I confess I’d never heard of them until I actually saw them. We were traversing the Silk Road from East to West and after an exciting but arduous (‘bring your sense of humour’) journey we found ourselves near the Ferghana Valley of Eastern Kyrgyzstan and Uzbekistan. It was vividly spectacular.
Featured Image: Photo(s) courtesy of Sarah Howey.
Fellow professional Maitland veterinarian Digby Rayward is watching milking of the mare with rapt fascination. Mare’s milk is a vitally important commodity in the high country of Kyrghistan! It’s a very long way to the nearest supermarket! Digby might have known fermented mares’ milk provides ‘Kumiss’?; which is the local alcoholic brew! After the mild shock of the first sip its a nice thing to do around the fire in the Yurt at night!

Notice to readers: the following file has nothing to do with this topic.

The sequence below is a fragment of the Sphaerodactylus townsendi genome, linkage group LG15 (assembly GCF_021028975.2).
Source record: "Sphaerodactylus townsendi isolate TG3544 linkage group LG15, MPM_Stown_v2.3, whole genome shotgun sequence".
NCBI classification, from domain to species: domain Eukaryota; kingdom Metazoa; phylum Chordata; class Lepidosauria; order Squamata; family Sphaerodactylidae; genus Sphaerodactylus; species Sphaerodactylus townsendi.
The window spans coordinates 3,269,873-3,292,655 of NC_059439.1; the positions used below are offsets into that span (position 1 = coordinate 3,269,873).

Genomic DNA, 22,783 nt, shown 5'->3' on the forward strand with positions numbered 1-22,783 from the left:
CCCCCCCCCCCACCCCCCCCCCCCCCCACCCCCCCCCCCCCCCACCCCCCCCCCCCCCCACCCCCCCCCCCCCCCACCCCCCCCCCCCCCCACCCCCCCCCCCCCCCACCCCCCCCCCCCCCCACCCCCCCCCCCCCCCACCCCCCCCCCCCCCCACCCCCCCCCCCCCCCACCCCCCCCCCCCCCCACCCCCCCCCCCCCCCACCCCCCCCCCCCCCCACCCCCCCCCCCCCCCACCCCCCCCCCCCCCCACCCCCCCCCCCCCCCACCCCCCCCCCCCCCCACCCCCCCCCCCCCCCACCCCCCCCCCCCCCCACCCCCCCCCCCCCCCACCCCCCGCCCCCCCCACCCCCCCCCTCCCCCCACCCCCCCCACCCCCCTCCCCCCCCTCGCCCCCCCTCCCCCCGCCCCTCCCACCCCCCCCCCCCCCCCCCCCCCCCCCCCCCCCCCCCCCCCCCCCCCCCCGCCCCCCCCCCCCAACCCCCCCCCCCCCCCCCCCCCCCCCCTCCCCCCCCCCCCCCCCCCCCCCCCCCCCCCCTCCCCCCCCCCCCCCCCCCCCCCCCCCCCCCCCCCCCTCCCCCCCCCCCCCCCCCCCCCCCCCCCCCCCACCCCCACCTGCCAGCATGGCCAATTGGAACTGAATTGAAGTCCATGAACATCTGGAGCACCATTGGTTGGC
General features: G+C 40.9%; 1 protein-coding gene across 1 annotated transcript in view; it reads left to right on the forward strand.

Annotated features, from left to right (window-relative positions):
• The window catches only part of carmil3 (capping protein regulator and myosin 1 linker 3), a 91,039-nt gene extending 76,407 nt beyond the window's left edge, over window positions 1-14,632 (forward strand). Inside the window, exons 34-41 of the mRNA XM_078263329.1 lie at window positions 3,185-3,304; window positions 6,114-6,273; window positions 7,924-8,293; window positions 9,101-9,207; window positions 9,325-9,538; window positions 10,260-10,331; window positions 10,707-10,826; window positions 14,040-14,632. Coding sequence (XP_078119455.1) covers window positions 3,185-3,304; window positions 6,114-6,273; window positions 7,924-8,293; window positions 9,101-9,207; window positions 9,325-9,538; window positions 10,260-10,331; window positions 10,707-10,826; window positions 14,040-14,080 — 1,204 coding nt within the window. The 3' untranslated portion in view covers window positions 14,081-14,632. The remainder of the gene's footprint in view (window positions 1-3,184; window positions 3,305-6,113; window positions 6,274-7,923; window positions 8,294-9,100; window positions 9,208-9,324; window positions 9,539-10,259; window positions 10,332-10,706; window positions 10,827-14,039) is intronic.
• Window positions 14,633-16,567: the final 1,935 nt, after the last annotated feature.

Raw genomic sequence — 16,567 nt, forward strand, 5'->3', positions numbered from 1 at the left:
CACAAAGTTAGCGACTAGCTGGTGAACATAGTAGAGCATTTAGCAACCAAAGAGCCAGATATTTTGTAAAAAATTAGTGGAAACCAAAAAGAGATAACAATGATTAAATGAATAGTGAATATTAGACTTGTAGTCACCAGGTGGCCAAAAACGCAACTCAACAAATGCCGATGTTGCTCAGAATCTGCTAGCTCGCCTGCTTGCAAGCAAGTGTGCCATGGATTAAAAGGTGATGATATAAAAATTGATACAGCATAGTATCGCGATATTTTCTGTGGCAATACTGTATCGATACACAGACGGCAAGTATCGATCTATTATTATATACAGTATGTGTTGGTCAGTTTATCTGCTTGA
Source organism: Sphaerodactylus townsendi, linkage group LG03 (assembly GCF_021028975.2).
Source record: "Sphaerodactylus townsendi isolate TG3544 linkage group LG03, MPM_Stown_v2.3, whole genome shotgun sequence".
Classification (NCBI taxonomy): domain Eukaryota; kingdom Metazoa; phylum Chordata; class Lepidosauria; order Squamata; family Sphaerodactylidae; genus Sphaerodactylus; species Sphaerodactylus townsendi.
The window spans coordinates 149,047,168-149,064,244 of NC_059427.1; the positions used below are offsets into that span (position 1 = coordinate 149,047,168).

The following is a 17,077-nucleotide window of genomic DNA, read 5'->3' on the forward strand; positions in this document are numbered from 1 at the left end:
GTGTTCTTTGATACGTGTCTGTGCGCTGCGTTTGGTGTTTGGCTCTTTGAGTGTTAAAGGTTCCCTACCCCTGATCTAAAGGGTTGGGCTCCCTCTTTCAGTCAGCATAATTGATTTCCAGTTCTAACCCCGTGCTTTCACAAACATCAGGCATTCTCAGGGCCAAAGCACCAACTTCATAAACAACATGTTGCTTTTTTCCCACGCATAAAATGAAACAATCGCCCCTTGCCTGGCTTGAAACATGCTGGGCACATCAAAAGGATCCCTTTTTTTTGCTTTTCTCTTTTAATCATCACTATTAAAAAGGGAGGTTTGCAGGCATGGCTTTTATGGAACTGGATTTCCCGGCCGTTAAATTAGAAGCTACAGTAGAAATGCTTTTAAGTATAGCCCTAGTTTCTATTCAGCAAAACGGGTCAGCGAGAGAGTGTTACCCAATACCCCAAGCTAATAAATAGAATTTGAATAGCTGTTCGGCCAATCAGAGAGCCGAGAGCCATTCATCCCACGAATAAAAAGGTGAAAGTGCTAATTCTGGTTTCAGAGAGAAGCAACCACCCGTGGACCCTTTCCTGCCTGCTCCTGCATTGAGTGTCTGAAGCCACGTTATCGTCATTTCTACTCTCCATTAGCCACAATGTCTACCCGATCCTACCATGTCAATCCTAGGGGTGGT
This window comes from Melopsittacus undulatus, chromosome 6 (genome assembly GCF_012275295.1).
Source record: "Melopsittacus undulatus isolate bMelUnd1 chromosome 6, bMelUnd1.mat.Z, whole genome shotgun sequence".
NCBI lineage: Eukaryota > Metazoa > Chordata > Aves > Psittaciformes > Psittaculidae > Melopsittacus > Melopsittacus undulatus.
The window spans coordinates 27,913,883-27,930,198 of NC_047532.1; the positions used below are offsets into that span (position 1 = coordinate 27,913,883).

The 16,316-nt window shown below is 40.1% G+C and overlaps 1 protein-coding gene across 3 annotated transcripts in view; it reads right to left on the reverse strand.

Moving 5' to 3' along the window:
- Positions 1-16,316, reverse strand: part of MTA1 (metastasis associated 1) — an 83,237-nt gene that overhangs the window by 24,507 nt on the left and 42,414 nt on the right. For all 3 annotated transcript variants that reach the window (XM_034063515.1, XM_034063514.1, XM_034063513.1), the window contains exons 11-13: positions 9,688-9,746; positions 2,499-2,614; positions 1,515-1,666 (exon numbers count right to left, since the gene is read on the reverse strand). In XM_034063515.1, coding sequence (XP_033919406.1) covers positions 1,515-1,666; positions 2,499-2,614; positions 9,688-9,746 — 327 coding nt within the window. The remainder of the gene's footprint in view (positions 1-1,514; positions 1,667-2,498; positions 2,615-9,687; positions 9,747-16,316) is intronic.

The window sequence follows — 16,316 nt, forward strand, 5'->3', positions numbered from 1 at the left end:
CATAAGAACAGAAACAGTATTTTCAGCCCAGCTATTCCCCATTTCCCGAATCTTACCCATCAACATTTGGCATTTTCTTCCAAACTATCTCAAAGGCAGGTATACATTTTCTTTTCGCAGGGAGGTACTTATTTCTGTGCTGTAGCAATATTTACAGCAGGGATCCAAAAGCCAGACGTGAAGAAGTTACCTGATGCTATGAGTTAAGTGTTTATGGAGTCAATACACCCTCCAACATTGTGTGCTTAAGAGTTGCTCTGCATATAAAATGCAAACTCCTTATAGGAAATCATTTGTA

Ferghana Valley Eastern Kyrgyzstan and near the Kamchik Pass, Uzbekistan
Dayuan (Uzbekistan) 130 BCE Ferghana Valley (highlighted) post-1991
To say the journey from Western China (Urumqi and Kashgar) via the Tuergate Port was ‘interesting’ would be the antithesis of hyperbole. It’s at very high altitude for a start (>4000m). Being western tourists we were processed quite quickly during the freezing night. Coming in the opposite direction there was/were a 5 kilometres long string of Chinese trucks queued up waiting for access across the border. These were returning from long journeys from as far away as Western Europe bringing much needed goods and chattels to the new consumers in modern China. Chairman Mao’s enemies-of-the-state capitalist roaders and running dogs are unleashed! It was the Silk Road revisited yet again in the 21st century; after 2000 plus years of successful trading both ways. Our first stop was a fascinating town ‘Naryn’ in Eastern Kyrgyzstan where we stayed at the ’English Boarding House’. The fare was limited because resources were restricted. We ate the best available.